A man well known in the region has been commemorated with a trophy named in his memory.
Clarence Carrigan was lovingly known as ‘Snow’ from an early age due to the colour of his hair.
His name is now associated with horse racing expertise due to his years as a jockey, trainer and supporter of the industry.
An elegant set of trophies were proudly on display at the Boggabri Cup on Saturday.
The perpetual memorial cup will feature the names of upcoming winners for years to come.
Alongside the perpetual trophy includes the winning trophy for the owner, jockey and the trainer.
Snow’s riding colours, royal blue, white and golden yellow, were represented on the ribbons attached to the trophies.
These cups commemorate his riding spirit that lives on in the Gunnedah region and with his family who continues his legacy.
The inscriptions etched on the trophies read ‘The Snow Carrigan Memorial – Owner, Jockey, Veteran. He truly loved the spirit of racing”.
The trophies also refer to his time served in World War II in New Guinea as a part of the AIF in August 1942 as reported by the Namoi Valley Independent. His later return to his father’s property in 1945 was a reintroduction into the sport of horse racing.
With horses and farming a part of his life from a young age, it is no surprise he identified with the sport of horse racing.
His passion progressed in 1946 when he became the most successful amateur jockey in the North West and once rode 23 winning horses within one season.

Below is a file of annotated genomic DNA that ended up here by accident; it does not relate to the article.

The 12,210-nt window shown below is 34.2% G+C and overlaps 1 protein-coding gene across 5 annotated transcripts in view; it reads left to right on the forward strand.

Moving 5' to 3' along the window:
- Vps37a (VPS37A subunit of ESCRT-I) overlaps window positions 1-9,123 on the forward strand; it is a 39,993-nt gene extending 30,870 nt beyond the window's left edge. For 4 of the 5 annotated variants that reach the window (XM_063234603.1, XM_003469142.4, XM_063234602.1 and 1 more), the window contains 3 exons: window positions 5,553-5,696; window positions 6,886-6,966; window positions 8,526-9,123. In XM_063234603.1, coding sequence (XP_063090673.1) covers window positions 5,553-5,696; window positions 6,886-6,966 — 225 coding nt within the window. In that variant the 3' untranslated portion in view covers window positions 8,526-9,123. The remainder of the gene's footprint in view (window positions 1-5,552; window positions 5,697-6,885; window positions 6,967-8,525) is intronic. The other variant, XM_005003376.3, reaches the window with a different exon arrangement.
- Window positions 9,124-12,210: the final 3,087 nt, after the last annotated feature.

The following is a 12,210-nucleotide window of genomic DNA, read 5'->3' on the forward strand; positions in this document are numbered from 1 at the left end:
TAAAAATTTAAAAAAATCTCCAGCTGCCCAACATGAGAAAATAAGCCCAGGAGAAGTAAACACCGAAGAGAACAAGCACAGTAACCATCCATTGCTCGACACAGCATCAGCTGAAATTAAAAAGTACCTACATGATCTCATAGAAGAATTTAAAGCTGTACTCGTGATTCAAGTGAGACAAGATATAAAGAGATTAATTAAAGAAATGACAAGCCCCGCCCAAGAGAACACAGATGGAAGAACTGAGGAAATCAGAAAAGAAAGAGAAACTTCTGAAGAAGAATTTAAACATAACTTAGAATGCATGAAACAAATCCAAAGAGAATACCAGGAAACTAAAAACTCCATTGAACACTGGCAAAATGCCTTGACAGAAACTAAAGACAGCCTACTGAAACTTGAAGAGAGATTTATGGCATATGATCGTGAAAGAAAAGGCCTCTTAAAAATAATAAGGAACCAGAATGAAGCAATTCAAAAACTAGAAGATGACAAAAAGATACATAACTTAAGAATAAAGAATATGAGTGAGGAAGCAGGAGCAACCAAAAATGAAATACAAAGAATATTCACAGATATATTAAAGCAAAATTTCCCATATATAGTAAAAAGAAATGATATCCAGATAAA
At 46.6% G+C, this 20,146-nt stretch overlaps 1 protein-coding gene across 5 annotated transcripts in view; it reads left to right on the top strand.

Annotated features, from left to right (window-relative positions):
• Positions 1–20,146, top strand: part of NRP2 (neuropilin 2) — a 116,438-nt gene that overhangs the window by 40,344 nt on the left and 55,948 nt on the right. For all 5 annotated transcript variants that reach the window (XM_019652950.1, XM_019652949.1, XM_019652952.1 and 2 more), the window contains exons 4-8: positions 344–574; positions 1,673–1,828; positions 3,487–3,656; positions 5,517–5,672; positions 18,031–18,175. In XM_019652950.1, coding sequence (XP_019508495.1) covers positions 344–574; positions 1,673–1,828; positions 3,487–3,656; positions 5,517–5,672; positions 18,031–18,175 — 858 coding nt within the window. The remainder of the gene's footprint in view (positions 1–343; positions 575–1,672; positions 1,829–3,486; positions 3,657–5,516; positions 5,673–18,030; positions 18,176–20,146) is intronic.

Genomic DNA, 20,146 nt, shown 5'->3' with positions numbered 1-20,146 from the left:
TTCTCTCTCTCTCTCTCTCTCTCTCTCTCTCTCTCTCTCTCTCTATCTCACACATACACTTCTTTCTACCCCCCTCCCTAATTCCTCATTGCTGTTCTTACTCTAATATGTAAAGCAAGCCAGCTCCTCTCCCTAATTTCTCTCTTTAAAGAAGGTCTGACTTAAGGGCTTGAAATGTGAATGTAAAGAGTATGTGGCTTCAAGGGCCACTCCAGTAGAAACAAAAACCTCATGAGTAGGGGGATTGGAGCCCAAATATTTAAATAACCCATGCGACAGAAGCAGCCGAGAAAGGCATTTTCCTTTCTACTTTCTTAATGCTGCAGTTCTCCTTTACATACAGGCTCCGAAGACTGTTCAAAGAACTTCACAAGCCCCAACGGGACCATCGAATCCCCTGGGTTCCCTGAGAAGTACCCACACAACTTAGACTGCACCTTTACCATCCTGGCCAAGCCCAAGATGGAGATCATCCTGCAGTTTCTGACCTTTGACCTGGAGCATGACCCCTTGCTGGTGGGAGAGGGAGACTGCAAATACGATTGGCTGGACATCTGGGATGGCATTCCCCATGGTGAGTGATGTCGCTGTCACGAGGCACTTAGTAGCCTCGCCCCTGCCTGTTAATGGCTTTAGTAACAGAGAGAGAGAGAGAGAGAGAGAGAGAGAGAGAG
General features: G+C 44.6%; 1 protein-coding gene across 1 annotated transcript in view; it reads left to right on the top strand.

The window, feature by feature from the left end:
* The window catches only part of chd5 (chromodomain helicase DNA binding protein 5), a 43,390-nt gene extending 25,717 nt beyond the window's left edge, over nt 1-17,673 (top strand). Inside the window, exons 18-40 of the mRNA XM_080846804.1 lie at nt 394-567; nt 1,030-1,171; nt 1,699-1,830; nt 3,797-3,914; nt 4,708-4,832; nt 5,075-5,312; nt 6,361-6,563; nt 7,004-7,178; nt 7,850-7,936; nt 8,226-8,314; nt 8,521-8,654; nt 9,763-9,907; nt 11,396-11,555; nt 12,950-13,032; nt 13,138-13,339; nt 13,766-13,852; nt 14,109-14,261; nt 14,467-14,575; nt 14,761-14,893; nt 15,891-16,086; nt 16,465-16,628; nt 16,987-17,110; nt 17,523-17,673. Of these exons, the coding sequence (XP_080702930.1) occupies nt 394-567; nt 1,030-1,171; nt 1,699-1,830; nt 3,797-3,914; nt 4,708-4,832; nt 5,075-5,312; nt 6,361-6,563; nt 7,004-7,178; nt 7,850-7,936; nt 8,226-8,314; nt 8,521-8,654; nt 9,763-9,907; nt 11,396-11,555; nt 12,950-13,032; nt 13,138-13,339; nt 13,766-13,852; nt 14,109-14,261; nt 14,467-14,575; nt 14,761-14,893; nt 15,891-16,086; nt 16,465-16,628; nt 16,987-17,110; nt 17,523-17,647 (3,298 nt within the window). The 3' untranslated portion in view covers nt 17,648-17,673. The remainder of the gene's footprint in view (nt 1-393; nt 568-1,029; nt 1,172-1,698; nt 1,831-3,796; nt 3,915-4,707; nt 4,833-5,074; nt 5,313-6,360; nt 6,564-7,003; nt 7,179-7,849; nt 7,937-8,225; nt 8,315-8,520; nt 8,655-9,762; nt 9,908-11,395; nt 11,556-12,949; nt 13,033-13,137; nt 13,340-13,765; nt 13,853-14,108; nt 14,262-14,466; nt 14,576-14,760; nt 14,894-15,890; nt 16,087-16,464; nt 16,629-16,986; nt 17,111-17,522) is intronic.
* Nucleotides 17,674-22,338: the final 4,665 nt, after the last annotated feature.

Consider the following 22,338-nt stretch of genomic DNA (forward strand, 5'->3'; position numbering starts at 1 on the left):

His success continued in 1950 when he won the Wean Cup while riding Tempest King and a year later the Wean Bracelet on Lord George.
The Carrigan name became synonymous with all things professional horse racing, from trainers to jockeys within Boggabri.
His winning streak was halted in 1954 when he had a tragic fall which had resulted in a broken jaw, arm injuries and a concussion, ending his active riding career.
He had already backed 300 winners at amateur meeting and won 30 ‘whips’ for most successful rider before his retirement.
However, his involvement in horse racing was never lost as he became a large supporter of the Wean picnic races, which is held annually near Gunnedah.
His final years were spent in Alkira, where he was adored amongst staff and residents before passing away at the age of 102 in 2021.
Boggabri and Gunnedah have made it evident they have not forgotten the man who shaped the region’s racing.To order photos from this page click here